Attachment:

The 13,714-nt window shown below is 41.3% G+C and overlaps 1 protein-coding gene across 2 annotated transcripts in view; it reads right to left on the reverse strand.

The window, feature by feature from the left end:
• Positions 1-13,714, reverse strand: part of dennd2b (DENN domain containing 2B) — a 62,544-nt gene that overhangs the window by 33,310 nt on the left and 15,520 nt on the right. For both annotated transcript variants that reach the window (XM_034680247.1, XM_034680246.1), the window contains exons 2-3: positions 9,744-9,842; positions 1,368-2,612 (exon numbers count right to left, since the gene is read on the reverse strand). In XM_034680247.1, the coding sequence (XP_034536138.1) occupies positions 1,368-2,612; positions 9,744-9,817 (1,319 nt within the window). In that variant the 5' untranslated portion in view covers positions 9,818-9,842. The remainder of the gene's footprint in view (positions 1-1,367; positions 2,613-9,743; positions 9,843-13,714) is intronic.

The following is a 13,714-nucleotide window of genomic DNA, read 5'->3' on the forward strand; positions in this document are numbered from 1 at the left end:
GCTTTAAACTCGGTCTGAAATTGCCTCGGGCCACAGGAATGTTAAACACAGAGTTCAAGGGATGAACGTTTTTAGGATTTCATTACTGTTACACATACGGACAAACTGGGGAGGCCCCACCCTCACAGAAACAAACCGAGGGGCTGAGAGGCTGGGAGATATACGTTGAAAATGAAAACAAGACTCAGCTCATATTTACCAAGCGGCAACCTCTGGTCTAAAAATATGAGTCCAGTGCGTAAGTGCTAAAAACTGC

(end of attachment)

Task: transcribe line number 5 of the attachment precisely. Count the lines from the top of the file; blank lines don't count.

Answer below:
GCTTTAAACTCGGTCTGAAATTGCCTCGGGCCACAGGAATGTTAAACACAGAGTTCAAGGGATGAACGTTTTTAGGATTTCATTACTGTTACACATACGGACAAACTGGGGAGGCCCCACCCTCACAGAAACAAACCGAGGGGCTGAGAGGCTGGGAGATATACGTTGAAAATGAAAACAAGACTCAGCTCATATTTACCAAGCGGCAACCTCTGGTCTAAAAATATGAGTCCAGTGCGTAAGTGCTAAAAACTGC